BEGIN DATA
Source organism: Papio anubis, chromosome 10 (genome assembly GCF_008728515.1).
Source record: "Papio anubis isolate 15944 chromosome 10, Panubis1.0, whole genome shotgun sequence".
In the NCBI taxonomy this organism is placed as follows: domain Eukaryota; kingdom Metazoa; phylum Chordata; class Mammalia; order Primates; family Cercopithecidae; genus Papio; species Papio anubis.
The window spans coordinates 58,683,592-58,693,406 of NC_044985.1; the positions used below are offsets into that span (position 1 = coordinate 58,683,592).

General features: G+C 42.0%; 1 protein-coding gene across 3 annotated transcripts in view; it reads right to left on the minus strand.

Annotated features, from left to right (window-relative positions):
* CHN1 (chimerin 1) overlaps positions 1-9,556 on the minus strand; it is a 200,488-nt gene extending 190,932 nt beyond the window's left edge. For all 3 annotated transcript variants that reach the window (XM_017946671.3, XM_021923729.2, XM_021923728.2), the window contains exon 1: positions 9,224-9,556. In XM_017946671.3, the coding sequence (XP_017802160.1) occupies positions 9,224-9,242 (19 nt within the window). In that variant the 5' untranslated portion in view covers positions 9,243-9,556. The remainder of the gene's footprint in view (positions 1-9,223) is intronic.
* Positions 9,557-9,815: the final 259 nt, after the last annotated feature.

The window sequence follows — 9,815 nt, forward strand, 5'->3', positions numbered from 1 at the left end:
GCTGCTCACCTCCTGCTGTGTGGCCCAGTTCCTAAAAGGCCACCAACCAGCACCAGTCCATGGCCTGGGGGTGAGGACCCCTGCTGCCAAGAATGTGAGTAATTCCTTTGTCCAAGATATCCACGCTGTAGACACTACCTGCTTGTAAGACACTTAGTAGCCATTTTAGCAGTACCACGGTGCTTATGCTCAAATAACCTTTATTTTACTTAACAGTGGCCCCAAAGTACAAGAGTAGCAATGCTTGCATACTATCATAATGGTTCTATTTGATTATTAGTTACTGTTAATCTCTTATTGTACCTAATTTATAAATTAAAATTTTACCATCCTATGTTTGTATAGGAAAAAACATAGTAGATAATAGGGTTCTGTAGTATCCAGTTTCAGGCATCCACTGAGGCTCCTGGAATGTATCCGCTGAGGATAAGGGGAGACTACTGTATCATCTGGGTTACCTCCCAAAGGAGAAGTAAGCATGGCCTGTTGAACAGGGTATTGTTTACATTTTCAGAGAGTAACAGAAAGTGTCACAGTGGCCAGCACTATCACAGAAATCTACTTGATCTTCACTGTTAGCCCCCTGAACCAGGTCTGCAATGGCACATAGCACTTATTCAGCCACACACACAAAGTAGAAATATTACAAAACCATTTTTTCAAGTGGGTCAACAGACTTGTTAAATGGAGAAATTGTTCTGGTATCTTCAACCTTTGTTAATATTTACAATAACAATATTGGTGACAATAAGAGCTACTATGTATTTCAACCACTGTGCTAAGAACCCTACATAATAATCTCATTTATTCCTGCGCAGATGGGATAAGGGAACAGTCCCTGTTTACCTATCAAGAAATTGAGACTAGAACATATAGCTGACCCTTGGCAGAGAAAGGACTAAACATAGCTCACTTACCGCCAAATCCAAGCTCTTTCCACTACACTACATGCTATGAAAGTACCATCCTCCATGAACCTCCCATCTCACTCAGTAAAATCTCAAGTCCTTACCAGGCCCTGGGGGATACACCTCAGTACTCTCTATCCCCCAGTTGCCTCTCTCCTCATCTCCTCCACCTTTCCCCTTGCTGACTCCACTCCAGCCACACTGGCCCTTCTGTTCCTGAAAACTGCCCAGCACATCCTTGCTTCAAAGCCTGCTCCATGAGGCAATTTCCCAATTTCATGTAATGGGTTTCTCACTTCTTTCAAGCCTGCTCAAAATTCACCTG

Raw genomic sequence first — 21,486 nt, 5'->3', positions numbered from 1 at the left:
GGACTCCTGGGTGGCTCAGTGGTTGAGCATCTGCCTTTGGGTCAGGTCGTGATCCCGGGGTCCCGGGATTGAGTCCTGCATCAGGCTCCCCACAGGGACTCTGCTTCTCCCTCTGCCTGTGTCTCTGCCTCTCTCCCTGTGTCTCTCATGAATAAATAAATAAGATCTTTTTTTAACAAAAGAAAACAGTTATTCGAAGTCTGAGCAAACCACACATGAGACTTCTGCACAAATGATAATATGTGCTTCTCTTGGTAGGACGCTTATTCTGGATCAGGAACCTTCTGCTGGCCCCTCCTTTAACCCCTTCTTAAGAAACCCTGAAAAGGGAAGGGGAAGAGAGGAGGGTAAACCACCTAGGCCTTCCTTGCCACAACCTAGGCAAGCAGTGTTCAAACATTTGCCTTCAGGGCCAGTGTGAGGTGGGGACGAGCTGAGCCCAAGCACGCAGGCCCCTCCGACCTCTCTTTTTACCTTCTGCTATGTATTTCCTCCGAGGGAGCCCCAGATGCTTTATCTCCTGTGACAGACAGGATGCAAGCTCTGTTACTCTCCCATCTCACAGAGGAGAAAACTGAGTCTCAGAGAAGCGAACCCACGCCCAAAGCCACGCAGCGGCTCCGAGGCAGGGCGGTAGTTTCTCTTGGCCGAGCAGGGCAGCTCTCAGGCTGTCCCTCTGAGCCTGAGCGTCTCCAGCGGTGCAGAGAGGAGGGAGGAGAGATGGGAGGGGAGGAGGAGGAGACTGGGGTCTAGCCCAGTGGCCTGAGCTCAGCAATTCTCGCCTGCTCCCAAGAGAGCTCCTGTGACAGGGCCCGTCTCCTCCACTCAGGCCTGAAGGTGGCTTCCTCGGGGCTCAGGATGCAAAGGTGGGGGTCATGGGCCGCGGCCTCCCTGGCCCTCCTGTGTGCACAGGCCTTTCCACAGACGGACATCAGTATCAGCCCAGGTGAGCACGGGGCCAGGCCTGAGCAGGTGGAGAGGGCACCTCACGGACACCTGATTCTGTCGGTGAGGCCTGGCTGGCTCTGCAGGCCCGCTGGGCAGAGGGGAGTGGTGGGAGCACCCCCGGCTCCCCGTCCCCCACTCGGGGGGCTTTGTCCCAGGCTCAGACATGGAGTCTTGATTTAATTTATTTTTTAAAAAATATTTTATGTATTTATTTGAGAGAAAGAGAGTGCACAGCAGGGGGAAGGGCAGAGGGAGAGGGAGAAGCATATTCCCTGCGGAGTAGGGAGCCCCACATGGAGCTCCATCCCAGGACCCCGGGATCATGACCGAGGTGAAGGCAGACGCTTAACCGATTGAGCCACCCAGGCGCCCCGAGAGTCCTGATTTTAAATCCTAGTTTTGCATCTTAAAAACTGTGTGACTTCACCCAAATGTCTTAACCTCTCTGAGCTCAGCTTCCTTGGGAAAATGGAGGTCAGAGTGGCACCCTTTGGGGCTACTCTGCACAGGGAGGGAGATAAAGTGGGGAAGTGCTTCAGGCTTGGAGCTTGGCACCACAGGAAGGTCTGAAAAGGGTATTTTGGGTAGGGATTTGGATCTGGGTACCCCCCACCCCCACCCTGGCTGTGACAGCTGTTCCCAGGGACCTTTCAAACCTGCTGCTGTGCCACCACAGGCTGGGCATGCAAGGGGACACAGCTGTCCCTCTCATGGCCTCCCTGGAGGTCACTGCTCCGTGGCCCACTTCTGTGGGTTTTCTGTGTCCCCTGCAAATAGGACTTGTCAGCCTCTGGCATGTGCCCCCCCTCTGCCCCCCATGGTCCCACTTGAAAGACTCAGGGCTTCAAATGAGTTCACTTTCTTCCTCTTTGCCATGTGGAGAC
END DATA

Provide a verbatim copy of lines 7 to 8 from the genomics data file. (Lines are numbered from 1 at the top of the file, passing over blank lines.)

* CHN1 (chimerin 1) overlaps positions 1-9,556 on the minus strand; it is a 200,488-nt gene extending 190,932 nt beyond the window's left edge. For all 3 annotated transcript variants that reach the window (XM_017946671.3, XM_021923729.2, XM_021923728.2), the window contains exon 1: positions 9,224-9,556. In XM_017946671.3, the coding sequence (XP_017802160.1) occupies positions 9,224-9,242 (19 nt within the window). In that variant the 5' untranslated portion in view covers positions 9,243-9,556. The remainder of the gene's footprint in view (positions 1-9,223) is intronic.
* Positions 9,557-9,815: the final 259 nt, after the last annotated feature.